The time allowed the eldest male heir of J.T.M. to perform the condition on which his estate would, according to the words of the will, become absolute is twelve months after he shall attain his age of twenty-one years. As J.T.M. might die leaving no son alive at his death but leaving his wife enceinte of a son, it is obvious that the contingency on which the estate depended might not happen within a life or lives in being, or within twenty-one years and nine months after the death of J.T.M. If, therefore, the estate did not vest until the contingency should happen, the limitation over to the eldest male heir of J.T.M. depends

Page 22 U. S. 341

on an event which is too remote to be tolerated by the policy of the law, and the remainder is consequently void. If, on the contrary, the estate is to vest on the death of J.T.M., to be divested on the nonperformance of the condition, the limitation in remainder is valid and the plaintiffs are not entitled to the account for which the bill prays.

The inquiry, then, is whether the conditions annexed to the devise of the remainder be precedent or subsequent, and this, it is admitted, must be determined by the intention of the testator, which intention is to be searched for in his will.

All the instruments of writing purporting to be his last will show that his firm and continuing purpose, from 31 October, 1789, to the time of his death in the year 1804 was to preserve his estate entire for the benefit of a single devisee, and not to permit it to be divided among his heirs. The same papers likewise show that the first object of his affection and bounty was J.T.M., and the second was the eldest male heir of J.T.M. An ample and unconditional provision, perhaps equivalent to the whole value of his real estate, is made for J.T.M. during his life, and on his death the whole real estate, with any residuum of profit which might possibly be accumulated during his life, is given to his eldest male heir. If these devises should be expressed in ambiguous language, this obvious and paramount intention ought to serve as a key to the construction.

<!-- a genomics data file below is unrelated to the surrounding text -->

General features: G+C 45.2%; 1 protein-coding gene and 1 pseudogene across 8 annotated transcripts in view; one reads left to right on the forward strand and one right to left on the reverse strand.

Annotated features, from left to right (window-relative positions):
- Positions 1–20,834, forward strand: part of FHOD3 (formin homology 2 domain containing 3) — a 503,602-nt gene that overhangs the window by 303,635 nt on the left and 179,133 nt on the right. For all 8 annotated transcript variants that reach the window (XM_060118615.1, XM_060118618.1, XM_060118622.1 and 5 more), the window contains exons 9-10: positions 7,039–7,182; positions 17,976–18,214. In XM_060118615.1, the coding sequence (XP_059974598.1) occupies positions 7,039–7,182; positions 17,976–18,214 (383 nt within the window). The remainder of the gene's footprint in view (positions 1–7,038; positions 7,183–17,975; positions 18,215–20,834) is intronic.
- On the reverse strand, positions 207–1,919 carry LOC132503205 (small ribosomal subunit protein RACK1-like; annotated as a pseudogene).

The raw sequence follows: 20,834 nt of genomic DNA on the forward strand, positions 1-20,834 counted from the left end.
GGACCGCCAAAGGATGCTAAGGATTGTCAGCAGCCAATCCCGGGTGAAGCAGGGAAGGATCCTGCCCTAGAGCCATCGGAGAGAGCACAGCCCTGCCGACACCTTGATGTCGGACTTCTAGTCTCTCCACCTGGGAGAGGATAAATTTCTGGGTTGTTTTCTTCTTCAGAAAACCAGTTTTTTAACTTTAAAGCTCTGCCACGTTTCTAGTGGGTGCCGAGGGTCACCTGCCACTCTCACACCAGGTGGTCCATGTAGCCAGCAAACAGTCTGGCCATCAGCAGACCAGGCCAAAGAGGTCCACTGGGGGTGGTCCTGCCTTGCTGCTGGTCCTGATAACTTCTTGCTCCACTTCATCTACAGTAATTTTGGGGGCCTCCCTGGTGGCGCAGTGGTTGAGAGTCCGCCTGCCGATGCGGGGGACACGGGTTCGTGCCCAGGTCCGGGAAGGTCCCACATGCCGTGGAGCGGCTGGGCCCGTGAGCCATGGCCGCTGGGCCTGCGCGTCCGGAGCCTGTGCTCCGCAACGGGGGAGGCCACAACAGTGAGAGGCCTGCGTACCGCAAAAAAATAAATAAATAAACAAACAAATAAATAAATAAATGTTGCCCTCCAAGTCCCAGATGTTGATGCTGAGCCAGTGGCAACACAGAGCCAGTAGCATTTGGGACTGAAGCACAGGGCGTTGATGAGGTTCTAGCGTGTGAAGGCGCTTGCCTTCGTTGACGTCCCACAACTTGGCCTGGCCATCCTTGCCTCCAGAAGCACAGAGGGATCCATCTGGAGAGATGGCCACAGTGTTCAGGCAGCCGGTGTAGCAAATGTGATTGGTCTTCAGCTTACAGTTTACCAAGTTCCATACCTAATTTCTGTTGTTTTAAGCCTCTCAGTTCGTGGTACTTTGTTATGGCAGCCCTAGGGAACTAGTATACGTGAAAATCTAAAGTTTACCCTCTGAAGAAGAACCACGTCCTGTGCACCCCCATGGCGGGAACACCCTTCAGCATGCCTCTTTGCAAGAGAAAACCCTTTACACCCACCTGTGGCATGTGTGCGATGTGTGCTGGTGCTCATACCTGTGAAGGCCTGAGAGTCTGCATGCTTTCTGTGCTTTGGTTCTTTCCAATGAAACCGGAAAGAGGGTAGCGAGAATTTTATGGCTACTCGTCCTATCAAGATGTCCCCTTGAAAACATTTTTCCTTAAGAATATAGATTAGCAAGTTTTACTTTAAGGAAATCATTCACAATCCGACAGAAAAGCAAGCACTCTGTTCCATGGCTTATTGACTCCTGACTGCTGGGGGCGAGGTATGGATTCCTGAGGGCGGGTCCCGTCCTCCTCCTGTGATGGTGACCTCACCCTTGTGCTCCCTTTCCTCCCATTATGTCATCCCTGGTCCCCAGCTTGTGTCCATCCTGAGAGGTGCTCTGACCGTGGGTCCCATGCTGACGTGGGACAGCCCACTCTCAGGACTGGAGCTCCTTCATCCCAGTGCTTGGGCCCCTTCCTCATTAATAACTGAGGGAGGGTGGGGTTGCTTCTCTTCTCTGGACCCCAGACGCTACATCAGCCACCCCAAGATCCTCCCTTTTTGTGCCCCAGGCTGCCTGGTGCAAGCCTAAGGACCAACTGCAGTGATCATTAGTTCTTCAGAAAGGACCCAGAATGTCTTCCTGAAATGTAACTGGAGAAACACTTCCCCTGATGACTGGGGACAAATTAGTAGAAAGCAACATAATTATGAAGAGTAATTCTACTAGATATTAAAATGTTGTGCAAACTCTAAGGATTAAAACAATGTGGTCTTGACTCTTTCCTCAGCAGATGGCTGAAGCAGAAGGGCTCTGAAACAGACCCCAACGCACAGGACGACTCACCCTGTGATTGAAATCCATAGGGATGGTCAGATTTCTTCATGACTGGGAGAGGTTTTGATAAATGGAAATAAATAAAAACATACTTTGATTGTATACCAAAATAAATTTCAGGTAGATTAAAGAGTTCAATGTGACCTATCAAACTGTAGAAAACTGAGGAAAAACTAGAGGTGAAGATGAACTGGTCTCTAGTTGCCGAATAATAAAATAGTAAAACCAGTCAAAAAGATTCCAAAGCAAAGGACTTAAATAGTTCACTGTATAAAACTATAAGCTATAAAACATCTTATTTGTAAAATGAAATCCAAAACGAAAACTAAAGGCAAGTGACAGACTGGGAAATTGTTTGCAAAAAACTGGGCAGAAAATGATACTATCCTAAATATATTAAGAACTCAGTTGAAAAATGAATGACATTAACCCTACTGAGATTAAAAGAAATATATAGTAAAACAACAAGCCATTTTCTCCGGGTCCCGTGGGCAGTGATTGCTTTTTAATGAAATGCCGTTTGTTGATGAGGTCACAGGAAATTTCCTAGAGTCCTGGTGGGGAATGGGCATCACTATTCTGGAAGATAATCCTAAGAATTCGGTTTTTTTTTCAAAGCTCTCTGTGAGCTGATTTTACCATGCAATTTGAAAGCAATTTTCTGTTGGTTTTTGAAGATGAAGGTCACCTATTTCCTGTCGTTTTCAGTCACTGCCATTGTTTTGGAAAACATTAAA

The language of the devise in remainder imports an intention that it should take effect on the

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determination of the particular estate. So soon as J.T.M., the first object of his bounty, is removed, the eldest male heir of J.T.M., the second object of his bounty, comes into view:

"I give the whole of my property . . . to the male heirs of my nephew, J.T.M., lawfully begotten, forever, agreeable to the law of England -- that is, the oldest male heir to take all, on the following terms,"

&c. These words postpone the interest of the devisee no longer than till he can be ascertained -- that is, till the death of J.T.M., who was to occupy the premises for his life. The eldest male heir of J.T.M. would be known at his death, at which time the particular estate which was carved out of this general devise would determine, or at farthest within nine months afterwards. The language is not such as a man would be apt to use who contemplated any interval between the particular estate and the remainder. The words import the same intention as if he had said